The story illustrates that within this culture, the relationship between shepherd and sheep was not simply utilitarian in nature. It was personal and emotional, so much so that Nathan declares this lamb was “like a daughter” to the poor man in his parable.

A History of Shepherd Kings

The use of “shepherd” language is not unique to the New Testament. The Old Testament frequently referred to Israel as “God’s flock,” and Moses and David — the Deliverer and the King — were both actual shepherds of sheep who became “shepherds of Israel” (Isaiah 63:11, Psalm 78:70-71, et al).

Perhaps the most interesting passage in light of Jesus’s words here is Numbers 27:16-17, where Moses asks God to appoint a successor for him:

“May the LORD, the God of the spirits of all flesh, appoint a man over the community who will go out before them and come back in before them, and who will bring them out and bring them in, so that the LORD’s community won’t be like sheep without a shepherd.”

Of course, the immediate answer to this prayer was Joshua, but Moses’s prayer proved to have a much longer-term vision as well. Over the centuries, the “shepherds of Israel” failed to care for the flock. Both kings and priests became corrupt and oppressed the people, and eventually, the people were removed into exile for their sins.

The prophet Ezekiel denounced the cruel and faithless shepherds of Israel, but along with his condemnation of their wrongdoing came a promise from God:

For this is what the Lord GOD says: See, I Myself will search for My flock and look for them. As a shepherd looks for his sheep on the day he is among his scattered flock, so I will look for my flock. I will rescue them from all the places where they have been scattered on a cloudy and dark day … I will seek the lost, bring back the strays, bandage the injured, and strengthen the weak, but I will destroy the fat and the strong. I will shepherd them with justice. (Ezekiel 34:11-12, 16)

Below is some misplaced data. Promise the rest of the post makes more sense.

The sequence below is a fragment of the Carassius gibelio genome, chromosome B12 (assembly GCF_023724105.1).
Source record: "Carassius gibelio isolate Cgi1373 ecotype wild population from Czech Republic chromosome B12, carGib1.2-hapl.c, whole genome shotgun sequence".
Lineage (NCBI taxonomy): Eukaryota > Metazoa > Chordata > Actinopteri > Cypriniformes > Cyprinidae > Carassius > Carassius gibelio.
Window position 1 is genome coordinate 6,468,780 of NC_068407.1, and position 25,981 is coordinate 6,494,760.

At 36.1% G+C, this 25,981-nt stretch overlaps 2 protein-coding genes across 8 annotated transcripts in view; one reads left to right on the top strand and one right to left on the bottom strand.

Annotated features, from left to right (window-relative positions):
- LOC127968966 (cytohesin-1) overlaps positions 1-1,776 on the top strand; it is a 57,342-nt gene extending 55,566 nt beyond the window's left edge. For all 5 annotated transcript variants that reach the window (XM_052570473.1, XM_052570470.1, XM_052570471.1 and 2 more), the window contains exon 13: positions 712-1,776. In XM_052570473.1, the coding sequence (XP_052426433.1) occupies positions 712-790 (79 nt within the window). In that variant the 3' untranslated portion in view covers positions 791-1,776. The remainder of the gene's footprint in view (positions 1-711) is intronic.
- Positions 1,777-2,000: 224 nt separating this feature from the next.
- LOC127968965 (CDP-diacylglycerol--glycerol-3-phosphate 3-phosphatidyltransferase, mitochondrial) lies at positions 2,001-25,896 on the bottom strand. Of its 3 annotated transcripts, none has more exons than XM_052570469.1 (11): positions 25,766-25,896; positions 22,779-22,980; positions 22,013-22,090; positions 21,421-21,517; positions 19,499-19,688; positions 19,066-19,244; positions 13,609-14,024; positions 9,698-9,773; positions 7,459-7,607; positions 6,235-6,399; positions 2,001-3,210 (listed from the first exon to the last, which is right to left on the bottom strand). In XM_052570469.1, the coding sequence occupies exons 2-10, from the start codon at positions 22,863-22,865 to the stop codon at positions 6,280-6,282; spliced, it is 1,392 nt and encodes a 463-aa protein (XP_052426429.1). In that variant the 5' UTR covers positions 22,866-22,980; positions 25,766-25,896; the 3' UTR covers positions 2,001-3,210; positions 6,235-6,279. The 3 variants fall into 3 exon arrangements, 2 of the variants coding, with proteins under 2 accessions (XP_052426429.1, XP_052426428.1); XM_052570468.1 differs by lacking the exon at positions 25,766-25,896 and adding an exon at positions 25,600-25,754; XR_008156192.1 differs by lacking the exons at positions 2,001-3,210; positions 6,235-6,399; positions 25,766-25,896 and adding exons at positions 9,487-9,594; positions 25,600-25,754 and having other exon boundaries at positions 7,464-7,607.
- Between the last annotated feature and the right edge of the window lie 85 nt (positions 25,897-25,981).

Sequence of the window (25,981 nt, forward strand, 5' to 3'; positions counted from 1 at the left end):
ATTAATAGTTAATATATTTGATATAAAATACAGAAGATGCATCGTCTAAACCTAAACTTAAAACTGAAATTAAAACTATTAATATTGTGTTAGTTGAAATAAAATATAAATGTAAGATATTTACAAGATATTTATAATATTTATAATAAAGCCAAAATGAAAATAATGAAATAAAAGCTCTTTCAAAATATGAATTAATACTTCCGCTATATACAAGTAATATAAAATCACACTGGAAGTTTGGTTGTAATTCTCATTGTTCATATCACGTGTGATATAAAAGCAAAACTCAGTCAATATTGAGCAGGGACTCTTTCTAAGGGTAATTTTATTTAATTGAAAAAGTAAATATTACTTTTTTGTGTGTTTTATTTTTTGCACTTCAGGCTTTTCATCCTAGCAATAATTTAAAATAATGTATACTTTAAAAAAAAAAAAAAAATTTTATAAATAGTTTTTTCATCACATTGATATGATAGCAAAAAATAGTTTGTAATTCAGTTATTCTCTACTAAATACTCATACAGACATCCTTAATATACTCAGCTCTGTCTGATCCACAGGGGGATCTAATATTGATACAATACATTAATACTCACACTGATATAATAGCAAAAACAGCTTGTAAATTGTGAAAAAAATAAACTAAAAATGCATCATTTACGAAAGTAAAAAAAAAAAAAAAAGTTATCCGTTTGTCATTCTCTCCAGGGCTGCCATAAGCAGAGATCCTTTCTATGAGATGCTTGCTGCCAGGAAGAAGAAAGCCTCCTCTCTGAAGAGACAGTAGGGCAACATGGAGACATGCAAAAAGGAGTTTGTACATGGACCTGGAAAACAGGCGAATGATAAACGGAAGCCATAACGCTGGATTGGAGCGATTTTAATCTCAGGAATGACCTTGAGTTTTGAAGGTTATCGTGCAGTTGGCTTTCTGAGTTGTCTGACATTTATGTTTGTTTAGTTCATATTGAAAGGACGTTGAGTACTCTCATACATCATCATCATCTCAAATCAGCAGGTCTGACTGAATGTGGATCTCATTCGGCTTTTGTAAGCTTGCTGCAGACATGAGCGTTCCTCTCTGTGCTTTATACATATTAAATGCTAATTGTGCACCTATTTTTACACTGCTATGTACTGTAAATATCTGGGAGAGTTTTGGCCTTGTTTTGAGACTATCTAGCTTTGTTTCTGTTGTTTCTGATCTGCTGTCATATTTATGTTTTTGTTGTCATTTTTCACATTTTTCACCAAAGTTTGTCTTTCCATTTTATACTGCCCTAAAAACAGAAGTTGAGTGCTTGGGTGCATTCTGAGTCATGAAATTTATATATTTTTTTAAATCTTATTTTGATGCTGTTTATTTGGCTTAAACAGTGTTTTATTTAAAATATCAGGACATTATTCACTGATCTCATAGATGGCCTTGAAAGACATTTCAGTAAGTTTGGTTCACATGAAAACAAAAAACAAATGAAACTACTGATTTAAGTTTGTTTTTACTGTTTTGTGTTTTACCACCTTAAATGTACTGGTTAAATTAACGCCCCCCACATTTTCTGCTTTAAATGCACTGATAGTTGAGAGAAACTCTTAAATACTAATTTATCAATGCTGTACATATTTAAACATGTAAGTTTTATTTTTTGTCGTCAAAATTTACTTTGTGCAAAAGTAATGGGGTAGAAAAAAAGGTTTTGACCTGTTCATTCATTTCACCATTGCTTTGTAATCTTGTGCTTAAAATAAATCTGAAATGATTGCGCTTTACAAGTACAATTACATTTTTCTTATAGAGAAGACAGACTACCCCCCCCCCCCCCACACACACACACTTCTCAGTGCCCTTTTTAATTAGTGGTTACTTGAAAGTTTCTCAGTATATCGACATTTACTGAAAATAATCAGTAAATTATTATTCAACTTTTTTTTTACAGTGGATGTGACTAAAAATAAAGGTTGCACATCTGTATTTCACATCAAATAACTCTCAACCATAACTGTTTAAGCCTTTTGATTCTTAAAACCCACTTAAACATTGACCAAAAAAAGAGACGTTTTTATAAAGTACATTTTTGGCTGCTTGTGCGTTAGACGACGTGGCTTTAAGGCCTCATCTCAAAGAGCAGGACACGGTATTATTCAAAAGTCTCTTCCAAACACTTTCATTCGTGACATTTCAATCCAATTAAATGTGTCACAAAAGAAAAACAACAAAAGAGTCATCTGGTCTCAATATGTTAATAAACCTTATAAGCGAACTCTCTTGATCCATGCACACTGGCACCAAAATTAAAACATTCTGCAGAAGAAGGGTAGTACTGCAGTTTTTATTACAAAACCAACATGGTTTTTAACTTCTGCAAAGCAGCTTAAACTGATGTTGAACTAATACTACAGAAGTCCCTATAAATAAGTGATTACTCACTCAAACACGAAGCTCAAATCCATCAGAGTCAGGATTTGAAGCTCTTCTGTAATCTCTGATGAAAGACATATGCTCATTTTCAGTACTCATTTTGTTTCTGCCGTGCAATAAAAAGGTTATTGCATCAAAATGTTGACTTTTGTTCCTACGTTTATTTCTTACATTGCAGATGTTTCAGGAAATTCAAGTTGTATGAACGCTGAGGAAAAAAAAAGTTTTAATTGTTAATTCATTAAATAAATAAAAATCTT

Jesus, the Shepherd of Israel

In invoking the “sheep without a shepherd” language, Jesus made it clear he saw himself as fulfilling Ezekiel 34. He was God come in the flesh, searching for his flock, gathering them together, and doing exactly what he had said he would do — healing them, strengthening them, and bringing them justice.

Another Old Testament Scripture underlies both Matthew 4 and Matthew 9. That Scripture is Isaiah 40, which clearly connected Jesus with the coming of Yahweh in Matthew 3:1-3, and which here in Matthew 9 clearly identifies him again as God come to seek out his sheep:

See, the Lord GOD comes with strength,
and His power establishes His rule.
His reward is with Him,
and His gifts accompany Him.

He protects His flock like a shepherd;
He gathers the lambs in His arms
and carries them in the fold of His garment.
He gently leads those that are nursing. (Isaiah 40:10-11)

Jesus viewed himself as God come to find, heal, and nurture his flock. He viewed his people, the battered, oppressed, wounded people of Israel, as rightly belonging to him and needing his compassionate care.

Along with the Yahweh connection made by Ezekiel and Isaiah, the shepherd language connects Jesus to the throne of David and to the Moses-and-Joshua mission of deliverance from slavery. Identifying himself as Israel’s shepherd was yet another way for Jesus to say, “The kingdom of God is here.”

Jesus saw the lost and wounded people of his day as his wealth, his inheritance. He saw them as victims of injustice, and he had come to seek them out and save them — to reconstitute his ancient flock, tend their wounds, and go before them, even to the extent of laying down his own life for their sake.

This wasn’t some new idea. It was who he, as Yahweh eternal, had always been. It was what he had always intended to do.


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This is Part 135 in a series on the Gospel of Matthew, which you can access here. Unless otherwise marked, quotes are from the Holman Christian Standard Bible.